Researchers say that this is the oldest site where humans eye-witnessed a volcanic eruption and artistically recorded it.
A volcanic eruption in present-day Turkey that had prehistoric humans as witnesses occurred 245,000 years later than initially thought.
Using two new, independent dating methods, scientists found that the event occurred as early as 4,700 years ago, during the Bronze Age, a recent study has found.
A new approach
The research published in Quaternary Science Reviews aimed to determine the age of the prehistoric footprints discovered in a layer of ash, produced by the eruption of the Çakallar volcano. The explosion took place in the city of Kula in western Turkey thousands of years ago.
But next to the prints, experts found a rock art that recorded the even.
The painting, which illustrates the eruption of the volcano, highlights how humans, thousands of years ago, were able to represent natural phenomena in their way.
The lead author of the study Martin Danišík from the John de Laeter Centre based at Curtin University said previous studies suggested that the tracks belonged to Homo neanderthalensis of the Pleistocene era. But experts may have been wrong.
New findings point to the fact that the footprints may be much more recent than previously thought.
Rewriting the history of the site
“The footprints, widely known as ‘Kula footprints,’ were discovered in the 1960s when construction workers, who were moving volcanic rocks away from one of the volcanoes in the area, found them well preserved in fine-grained volcanic ash. “Danišík revealed.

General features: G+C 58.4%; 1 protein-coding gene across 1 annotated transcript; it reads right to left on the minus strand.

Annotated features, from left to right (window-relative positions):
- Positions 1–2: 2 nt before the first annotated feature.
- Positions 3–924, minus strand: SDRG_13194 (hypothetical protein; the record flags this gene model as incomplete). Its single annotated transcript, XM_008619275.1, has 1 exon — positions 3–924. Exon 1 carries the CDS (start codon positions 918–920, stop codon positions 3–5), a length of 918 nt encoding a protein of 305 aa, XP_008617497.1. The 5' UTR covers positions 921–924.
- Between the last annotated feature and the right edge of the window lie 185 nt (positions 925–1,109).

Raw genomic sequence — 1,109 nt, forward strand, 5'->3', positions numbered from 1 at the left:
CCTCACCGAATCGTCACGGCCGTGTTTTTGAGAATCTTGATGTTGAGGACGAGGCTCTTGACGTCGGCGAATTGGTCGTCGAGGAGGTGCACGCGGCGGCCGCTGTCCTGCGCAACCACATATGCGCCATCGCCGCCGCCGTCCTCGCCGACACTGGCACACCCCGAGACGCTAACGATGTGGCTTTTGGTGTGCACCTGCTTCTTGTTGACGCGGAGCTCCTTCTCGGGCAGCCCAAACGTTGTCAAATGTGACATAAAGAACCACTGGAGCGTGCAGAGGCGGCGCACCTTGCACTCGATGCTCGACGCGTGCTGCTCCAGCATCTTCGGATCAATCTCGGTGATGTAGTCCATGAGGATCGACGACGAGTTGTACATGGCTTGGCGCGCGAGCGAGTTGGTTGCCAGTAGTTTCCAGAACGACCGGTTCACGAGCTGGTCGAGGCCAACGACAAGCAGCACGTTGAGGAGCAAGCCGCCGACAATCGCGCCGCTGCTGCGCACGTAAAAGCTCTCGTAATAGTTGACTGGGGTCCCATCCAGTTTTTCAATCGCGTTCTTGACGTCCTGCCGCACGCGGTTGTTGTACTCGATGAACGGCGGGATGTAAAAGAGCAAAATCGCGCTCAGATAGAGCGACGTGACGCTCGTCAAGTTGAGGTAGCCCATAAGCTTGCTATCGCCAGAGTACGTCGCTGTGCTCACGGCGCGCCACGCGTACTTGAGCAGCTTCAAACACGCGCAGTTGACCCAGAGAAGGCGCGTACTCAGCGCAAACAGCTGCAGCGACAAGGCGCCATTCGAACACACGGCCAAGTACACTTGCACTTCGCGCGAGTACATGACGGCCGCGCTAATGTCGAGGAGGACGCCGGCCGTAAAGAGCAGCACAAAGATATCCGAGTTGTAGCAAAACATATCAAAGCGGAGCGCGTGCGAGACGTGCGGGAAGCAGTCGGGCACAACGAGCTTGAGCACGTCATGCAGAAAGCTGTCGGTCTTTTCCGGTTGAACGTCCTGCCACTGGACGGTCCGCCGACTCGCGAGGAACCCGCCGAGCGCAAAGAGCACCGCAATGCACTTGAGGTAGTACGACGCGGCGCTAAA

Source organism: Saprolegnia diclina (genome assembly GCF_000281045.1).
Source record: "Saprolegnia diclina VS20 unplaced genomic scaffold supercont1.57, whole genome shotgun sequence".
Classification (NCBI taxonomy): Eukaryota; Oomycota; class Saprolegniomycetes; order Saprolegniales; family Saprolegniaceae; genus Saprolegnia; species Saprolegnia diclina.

Danišík explained that his team was able to determine the age of the volcanic ash that preserved the footprints by using two independent dating methods.
Using cosmogenic and combined U-Pb and (U-Th)/He zircon geochronology, researchers found the first internally consistent eruption ages controlled by detailed volcanostratigraphic mapping.
Experts revealed that the two independent dating methods undoubtedly show that the volcanic eruption was witnessed by Homo sapiens during the prehistoric Bronze Age, 4,700 years ago and 245,000 years later than initially thought.
The new research also suggests that after the initial eruption, humans of the region slowly approached the volcano, leaving distinctive traces in the layer of wet ash on the surface.
As the volcanic activity continued, it caused dark volcanic rocks to bury the ashes and, therefore, preserve the tracks until they were uncovered in the 1960s.
As noted by the researcher, the people inhabiting present-day Turkey some 4,700 years ago most likely witnessed the final stages of the volcanic eruption from a safe distance.
The experts add that it is very likely that humans were also responsible for the rock engraving discovered near the site.
Danišík and his colleagues argue that the rock carvings have a fascinating connection with the footprints and demonstrate how humans were able to represent a natural phenomenon realistically, some 4,7000 years ago, despite having limited materials and tools.